Maker Story: 4 Ways To Stir Up Your Creativity
Let’s take a moment to reverse the clock and go back in time. It’s 2009. I’m 17 years old, a senior in high school, the editor of the yearbook. It’s nearing the end of the school day and I’m busily typing up the responses my fellow seniors provided me with about their future plans to be included in the yearbook. I finish typing all of the hopes and dreams of my classmates to find that I’ve forgotten to include one. Mine. I look at the computer screen and stare at the boldfaced words next to my senior picture “Future Plans: ” and then I look at the open space next to it. I sit and think. And think. I simply can’t find the words to fill up the empty space.
That space speaks volumes to me. It is patiently waiting to be filled with my career plans, my hopes, my dreams. What do I want to do with my life? What path do I want to take? I can’t find the answers to these questions, so I turn the computer off, gather my belongings, and go home.
These questions had been haunting me my entire senior year.
Rather than heading straight to college after graduation, I seriously considered taking a year off to figure out what I wanted my life to look like, to find my calling. I didn’t do that. I decided to go to a university twenty minutes away from my home and majored in “undecided” with a minor in “I have no idea what I’m doing.”
I eventually filled that blank space after “Future Plans” in my yearbook after a lot of thought. I ended up writing “I’m uncertain as to what I would like to do for a career, but I know I want to go to college and see as much of the world as I can in my lifetime.” Fast forward 7 years to the present and my 24 year old self couldn’t have summed up my future plans much better than my 17 year old self did. I would add one thing however. I would write: “I’m uncertain as to what I would like to do for a career, but I know I want to see as much of the world as I can in my lifetime and work endlessly to purse a creative life. “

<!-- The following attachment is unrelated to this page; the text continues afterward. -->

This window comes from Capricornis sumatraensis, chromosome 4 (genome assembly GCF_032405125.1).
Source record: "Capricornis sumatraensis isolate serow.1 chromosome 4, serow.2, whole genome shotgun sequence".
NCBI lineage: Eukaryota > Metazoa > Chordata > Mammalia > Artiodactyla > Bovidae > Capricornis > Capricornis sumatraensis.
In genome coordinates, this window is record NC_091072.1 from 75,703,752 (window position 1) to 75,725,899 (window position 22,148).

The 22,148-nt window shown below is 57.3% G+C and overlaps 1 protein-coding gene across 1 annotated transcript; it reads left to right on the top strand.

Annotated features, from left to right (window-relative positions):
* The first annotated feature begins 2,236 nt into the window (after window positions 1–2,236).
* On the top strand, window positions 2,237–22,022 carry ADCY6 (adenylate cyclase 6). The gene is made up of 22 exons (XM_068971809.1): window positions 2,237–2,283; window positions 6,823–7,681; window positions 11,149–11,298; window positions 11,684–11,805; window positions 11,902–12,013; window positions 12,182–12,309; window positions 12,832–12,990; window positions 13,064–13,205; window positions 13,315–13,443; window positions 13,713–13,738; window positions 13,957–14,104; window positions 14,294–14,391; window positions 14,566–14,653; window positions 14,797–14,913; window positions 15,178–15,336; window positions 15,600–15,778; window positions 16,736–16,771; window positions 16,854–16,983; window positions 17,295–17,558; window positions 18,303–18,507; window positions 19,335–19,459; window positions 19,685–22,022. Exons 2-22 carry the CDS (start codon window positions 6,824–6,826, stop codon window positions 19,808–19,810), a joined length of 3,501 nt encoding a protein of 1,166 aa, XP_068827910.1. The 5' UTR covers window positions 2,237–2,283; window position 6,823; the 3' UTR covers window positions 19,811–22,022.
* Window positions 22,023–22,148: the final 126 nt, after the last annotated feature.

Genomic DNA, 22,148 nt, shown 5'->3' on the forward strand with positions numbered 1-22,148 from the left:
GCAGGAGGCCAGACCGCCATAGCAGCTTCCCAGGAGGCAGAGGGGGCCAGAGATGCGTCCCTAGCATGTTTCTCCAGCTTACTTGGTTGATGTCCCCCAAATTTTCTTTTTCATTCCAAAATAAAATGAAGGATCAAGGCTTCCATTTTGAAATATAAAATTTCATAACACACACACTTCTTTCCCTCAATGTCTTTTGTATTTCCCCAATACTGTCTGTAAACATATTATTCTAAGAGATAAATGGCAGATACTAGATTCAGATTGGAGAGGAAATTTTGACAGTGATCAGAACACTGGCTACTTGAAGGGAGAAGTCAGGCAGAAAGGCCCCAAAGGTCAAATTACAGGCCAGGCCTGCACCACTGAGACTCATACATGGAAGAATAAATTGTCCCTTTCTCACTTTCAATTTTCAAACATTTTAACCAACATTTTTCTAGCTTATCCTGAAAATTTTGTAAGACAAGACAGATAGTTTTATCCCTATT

I’m 24 years old with a master’s degree in business administration. Once I started my classes in the autumn of 2009 at that college near my hometown, I considered various career paths. I took a few elementary education classes, I considered pursuing a career in psychology, but I eventually settled on a business degree. Why did I pick this? Did I love the business world? Did I have a passion for it? In short, no, I didn’t. The idea of financial stability is ultimately what pushed me to follow this path. I chose financial stability over my passions, over pursuing the things that I love.
It wasn’t until I started applying for full time jobs in the business world that an overwhelming fear washed over me. I secretly hoped I wouldn’t hear back from the employers that I sent my resume to. I was scared to death at the mere thought of spending my life in an office crunching numbers day in and day out. To me, that wasn’t really living at all. I was terrified I would end up living an un-lived life. I wanted to run away from this career path that I had dedicated the past five years of my life to. I was worried people would think I was out of my mind if I just threw it all away. It was during this time of fear and confusion that I became inspired.
I read countless stories about creatives doing the things they loved and discovered they were making a living doing it. I slowly began to realize that creativity is something I have loved with my whole heart for as long as I can remember. When I was young, I would dress up and create videos of myself singing and dancing along to Shirley Temple songs. I painted and completely redecorated my childhood room more times than I can count when I was growing up. Art and English were my favorite classes throughout school. I’ve often caught myself focused more on the cinematography and lighting in movies than on what’s actually happening in the film.